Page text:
She encouraged me to give them a try saying that her young son would be so excited to have them again having been introduced to them on a recent trip to New Zealand with her.

In my quest to find a recipe for Lamingtons, I was a bit frustrated to find that most recipes started with the instructions to "first, buy a sponge cake at the bakery."

Not very helpful. The first few recipes I came upon that didn't instruct me to buy the cake were for a simple butter cake. Turns out there is also a special Lamington pan that is used to bake Lamingtons. This pan is 7x11-inches. Of course, I didn't have a Lamington pan so for my tests I used a 9x9 square pan.

I thought it would be easy to give my friend a taste of home. I put together a simple butter cake, mixed together an icing of cocoa powder, milk, butter and confectioners sugar, got out the coconut and assembled.

The process was quite messy but easy. I boxed up my beauties and took them to my friend for a taste test.

She eyed them critically. "The coconut is too big and the chocolate icing isn't dark enough," she said. She took a bite.

"Nope, cake isn't squishy enough," she said.

She told me next time I saw her that her son wouldn't even try them because they didn't "look right."

This Lamington Love was serious business.

Her comment that the cake wasn't squishy enough made me wonder if I should have used a sponge cake. But her description of the cake didn't match my idea of a sponge cake -- American or French.

So I did what most people do these days when they need an answer -- I twittered about my quest.

I knew I had several followers from New Zealand and thought they might be able to help. And I wasn't disappointed. I even had one follower promise to send me her mum's recipe.

During my search I also noticed that the photo on the cover of Karen DeMasco's new book, The Craft of Baking, looked familiar. I quickly turned to that recipe and yes, it was for Lamington Cupcakes. Could a Lamington trend be brewing?! Unfortunately her recipe was a butter cake.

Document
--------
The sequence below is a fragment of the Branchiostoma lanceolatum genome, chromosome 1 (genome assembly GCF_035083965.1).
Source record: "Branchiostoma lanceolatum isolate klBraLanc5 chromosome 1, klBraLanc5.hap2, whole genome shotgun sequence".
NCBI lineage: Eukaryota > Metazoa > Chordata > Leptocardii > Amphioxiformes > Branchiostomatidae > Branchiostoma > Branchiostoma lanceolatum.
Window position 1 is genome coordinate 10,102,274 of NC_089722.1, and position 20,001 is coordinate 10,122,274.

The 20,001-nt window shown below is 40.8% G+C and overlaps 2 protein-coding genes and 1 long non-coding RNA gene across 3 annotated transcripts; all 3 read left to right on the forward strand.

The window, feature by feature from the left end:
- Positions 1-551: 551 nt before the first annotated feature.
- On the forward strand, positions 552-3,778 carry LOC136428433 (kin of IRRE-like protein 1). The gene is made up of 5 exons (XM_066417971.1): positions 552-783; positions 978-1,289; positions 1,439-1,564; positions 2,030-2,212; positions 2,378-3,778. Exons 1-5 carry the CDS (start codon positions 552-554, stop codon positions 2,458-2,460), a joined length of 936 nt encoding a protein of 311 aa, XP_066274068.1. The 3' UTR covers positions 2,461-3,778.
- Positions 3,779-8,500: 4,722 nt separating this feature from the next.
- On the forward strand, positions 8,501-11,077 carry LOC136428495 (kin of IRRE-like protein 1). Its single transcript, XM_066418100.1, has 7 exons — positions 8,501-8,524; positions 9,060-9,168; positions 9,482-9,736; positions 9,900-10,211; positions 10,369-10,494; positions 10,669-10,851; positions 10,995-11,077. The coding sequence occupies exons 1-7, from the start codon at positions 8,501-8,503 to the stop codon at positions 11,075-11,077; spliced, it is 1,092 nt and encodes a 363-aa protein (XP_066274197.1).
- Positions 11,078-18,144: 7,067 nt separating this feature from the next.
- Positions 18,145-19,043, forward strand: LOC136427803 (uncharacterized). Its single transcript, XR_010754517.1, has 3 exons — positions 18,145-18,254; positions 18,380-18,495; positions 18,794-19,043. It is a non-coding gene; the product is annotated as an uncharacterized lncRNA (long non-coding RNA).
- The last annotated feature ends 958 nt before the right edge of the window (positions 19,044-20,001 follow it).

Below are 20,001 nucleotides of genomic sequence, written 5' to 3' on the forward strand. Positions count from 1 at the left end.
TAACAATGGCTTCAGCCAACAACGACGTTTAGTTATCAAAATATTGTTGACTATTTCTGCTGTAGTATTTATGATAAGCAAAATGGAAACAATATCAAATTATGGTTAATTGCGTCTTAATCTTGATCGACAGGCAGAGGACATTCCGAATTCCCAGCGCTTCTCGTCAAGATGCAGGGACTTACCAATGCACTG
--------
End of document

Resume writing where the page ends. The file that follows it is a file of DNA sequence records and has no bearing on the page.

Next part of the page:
In the end, after I waded through all the ideas and suggestions, I discovered that there is such a thing as an Australian sponge cake. And here are the main ingredients:
self-raising flour, all-purpose flour, corn flour, sugar and eggs. No butter.

The first time I made the cake using a butter cake recipe, it was really difficult to cut the cake in to even and nice looking squares. This time I froze the cake after it was cooled. The next day I trimmed the edges and cut the cake in to nicely shaped squares.

I mention this because believe it or not, my friend said that these Lamingtons were pretty darn close to the Lamingtons she had back home. And her son loved them. Her only comment was that they tasted like day old Lamingtons. Not a bad thing but the cake was not as squishy as it should be. So perhaps if I had only refrigerated the cake for a few hours instead of freezing it, my squish factor would have been higher.

The exacting baker in me wanted to make these several more times until my friend said those magic words, "these are just as I remember them." But I think I had come as close as I could get without the pan and the ingredients that could only be found or perhaps better said, understood, in New Zealand and in the exact bakery where the Lamingtons of my friend's childhood were purchased all those years ago.

1 comment:

  1. Sponge cake, and sponge cake only. No filling, no pink icing, just sponge covered in chocolate icing and coconut. That is all. Anything else is sacrilege.